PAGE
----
The Mean Season (1985)
|Category||Thriller||Scene Selection Animation|
|Year Of Production||1985|
|RSDL / Flipper||No/No||Cast & Crew|
|Start Up||Language Select Then Menu|
|Region Coding||2,4||Directed By||Phillip Borsos|
|Pan & Scan/Full Frame||None||
English Dolby Digital 2.0 (192Kb/s)
German Dolby Digital 2.0 (192Kb/s)
French Dolby Digital 2.0 (192Kb/s)
Italian Dolby Digital 2.0 (192Kb/s)
Spanish Dolby Digital 2.0 (192Kb/s)
|Widescreen Aspect Ratio||1.85:1|
|Video Format||576i (PAL)|
|Original Aspect Ratio||1.85:1||Miscellaneous|
English for the Hearing Impaired
German for the Hearing Impaired
|Annoying Product Placement||No|
|Action In or After Credits||Yes|
Kurt Russell plays Malcolm Anderson, a reporter for a Miami newspaper. Burnt out by reporting local murders, he promises his wife Christine (Mariel Hemmingway), that they'll move to Colorado to a quieter lifestyle. Before Malcolm can hand in his notice, the murderer from his latest article phones him and informs the journalist that he's going to kill again. The phone calls and murders continue, turning Malcolm into a minor celebrity. Malcolm discovers that he's not just reporting the killer's story, he has become the story. The killer, furious with being removed from the spotlight, decides to turn the tables on his would-be biographer. What started as a human interest piece on a murderous sociopath now threatens Malcolm's very existence.
The Mean Season is a better than average thriller from 1985 that features a wonderful cast headed by the always charismatic Kurt Russell. Russell has (in this reviewer's opinion) always been criminally underrated as an actor, so I am not in the least bit surprised to see yet another stellar performance from this gifted thespian. Russell effortlessly inhabits the role of Malcolm Anderson, giving the audience an insight into the sometimes hectic life of a high profile journalist. The supporting cast lead by Richard Jordan, Andy Garcia and Mariel Hemmingway are also noteworthy. The late, great Richard Jordan (Dune, Hunt For Red October, Logan's Run) is superb as the serial killer in need of a documented immortality. Jordan was always great in roles requiring a twisted depth of character. If there is a downside to the film it is in Lalo Schifrin's bombastic score, which becomes intrusive when subtlety would have been more appropriate.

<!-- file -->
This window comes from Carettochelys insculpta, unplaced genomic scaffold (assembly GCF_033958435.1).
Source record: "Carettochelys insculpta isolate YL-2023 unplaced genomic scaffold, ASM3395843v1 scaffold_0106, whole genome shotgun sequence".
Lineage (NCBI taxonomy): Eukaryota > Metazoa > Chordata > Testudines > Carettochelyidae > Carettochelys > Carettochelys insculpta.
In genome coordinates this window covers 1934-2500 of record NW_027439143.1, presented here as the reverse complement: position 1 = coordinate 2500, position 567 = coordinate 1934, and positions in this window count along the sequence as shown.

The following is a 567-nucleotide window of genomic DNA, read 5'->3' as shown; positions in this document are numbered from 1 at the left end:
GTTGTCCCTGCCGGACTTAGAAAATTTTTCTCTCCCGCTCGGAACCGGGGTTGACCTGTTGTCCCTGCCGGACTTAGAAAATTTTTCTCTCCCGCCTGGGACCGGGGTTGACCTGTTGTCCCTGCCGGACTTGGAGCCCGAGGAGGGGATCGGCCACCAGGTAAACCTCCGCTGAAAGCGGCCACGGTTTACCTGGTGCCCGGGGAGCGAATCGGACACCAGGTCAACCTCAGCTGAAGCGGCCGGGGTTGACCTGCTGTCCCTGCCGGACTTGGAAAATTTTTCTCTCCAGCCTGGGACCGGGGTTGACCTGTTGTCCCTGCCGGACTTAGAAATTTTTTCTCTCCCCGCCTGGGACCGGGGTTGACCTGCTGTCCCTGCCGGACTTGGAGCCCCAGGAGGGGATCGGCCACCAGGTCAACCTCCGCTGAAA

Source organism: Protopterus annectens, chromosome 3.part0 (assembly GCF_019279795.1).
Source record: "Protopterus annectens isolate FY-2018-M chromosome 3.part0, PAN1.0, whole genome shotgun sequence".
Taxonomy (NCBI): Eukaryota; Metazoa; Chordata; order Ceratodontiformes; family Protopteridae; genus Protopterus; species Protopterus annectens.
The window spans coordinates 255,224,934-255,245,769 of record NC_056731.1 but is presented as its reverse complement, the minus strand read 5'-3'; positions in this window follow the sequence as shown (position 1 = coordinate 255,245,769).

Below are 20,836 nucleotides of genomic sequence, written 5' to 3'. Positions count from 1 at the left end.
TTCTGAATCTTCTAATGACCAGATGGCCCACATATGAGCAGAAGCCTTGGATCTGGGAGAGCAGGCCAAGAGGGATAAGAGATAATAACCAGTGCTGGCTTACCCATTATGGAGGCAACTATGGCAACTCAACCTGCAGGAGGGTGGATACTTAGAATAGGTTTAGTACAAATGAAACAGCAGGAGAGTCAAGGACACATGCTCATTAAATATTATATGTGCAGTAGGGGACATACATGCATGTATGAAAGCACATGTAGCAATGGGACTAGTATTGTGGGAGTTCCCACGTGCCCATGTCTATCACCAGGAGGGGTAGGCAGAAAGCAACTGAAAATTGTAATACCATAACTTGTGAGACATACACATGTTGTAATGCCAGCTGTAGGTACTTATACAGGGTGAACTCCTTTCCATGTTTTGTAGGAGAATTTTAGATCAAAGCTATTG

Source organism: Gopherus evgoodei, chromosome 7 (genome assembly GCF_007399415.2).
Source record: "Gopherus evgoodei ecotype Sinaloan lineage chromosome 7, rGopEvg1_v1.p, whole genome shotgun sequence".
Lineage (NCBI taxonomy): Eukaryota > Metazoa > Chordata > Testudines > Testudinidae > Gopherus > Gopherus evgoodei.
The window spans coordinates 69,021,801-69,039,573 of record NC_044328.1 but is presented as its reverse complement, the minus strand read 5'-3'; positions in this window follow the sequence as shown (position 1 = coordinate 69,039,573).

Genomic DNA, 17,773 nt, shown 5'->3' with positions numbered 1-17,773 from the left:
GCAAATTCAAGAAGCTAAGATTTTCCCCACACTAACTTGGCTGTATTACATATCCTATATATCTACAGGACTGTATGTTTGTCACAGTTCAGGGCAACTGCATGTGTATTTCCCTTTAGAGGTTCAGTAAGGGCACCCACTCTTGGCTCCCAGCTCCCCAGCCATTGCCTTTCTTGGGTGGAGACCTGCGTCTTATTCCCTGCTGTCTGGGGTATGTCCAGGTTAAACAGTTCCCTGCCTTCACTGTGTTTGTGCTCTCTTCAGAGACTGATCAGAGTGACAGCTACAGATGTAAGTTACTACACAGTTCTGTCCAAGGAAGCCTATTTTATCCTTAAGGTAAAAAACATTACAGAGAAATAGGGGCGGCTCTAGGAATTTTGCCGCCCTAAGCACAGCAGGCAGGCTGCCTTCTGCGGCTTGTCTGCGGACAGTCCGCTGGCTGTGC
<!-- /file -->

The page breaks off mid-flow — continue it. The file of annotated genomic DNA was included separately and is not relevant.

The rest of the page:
The Mean Season is quite an enjoyable ride that should please fans looking for a story with a modicum of intelligence.
The Mean Season is presented in an aspect ratio of 1:78:1 and is 16x9 enhanced.
Sharpness levels are reasonable for a film of this vintage, with reasonably strong shadow detail and black levels. There is a certain amount of grain during the night time sequences, but nothing too distracting.
Colours are natural, if a little washed out, but remain well suited to the subject matter, especially the coastal scenes.
There are minor film artefacts throughout the transfer, but these are few and acceptable.
Overall, MGM have provided a very decent transfer for a budget release.
The film has been given five 2.0 Dolby Digital surround tracks. The tracks are in English, German, French, Spanish and Italian.
Dialogue is audible at all times with no audio sync issues to complain of.
The film's music by Lalo Schifrin is intrusive at every turn. The track lacks subtlety and ruins many a tense moment with bombastic overtures that distract from the on-screen action.
Surround channel usage was minimal at best. The only consistent sound occupying the rear channels was the film's score. Directional sound effects were absent, with the majority of sound occupying the front speakers.
The subwoofer lacked consistent bass, causing the overall track to sound weak. Reverberation levels were definitely wanting for an action thriller.
|Surround Channel Use|
NOTE: To view non-R4 releases, your equipment needs to be multi-zone compatible and usually also NTSC compatible.
All versions of this DVD currently available are the same.
Fans of either Kurt Russell or intelligent thrillers should get quite a bit of enjoyment from this little potboiler from the mid 1980's. The disc looks and sound fine, but don't expect any supplementary assistance.
|DVD||Pioneer DV-535, using Component output|
|Display||LG 76cm Widescreen Flatron Television. Calibrated with Video Essentials. This display device is 16x9 capable.|
|Audio Decoder||Sony HT-K215. Calibrated with Video Essentials.|
|Speakers||fronts-paradigm titans, centre &rear Sony - radio parts subbie|